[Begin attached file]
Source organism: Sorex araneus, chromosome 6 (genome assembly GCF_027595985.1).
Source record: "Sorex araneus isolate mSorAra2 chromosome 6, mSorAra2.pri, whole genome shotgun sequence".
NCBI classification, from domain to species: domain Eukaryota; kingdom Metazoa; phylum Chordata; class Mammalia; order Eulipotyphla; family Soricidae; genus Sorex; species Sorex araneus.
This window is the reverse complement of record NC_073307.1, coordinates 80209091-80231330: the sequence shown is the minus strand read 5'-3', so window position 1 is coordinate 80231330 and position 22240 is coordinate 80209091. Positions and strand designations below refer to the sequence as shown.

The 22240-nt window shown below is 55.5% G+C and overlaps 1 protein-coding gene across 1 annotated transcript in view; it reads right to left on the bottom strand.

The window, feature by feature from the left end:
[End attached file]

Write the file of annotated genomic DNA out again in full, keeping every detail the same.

Source organism: Sorex araneus, chromosome 6 (genome assembly GCF_027595985.1).
Source record: "Sorex araneus isolate mSorAra2 chromosome 6, mSorAra2.pri, whole genome shotgun sequence".
NCBI classification, from domain to species: domain Eukaryota; kingdom Metazoa; phylum Chordata; class Mammalia; order Eulipotyphla; family Soricidae; genus Sorex; species Sorex araneus.
This window is the reverse complement of record NC_073307.1, coordinates 80209091-80231330: the sequence shown is the minus strand read 5'-3', so window position 1 is coordinate 80231330 and position 22240 is coordinate 80209091. Positions and strand designations below refer to the sequence as shown.

The 22240-nt window shown below is 55.5% G+C and overlaps 1 protein-coding gene across 1 annotated transcript in view; it reads right to left on the bottom strand.

The window, feature by feature from the left end: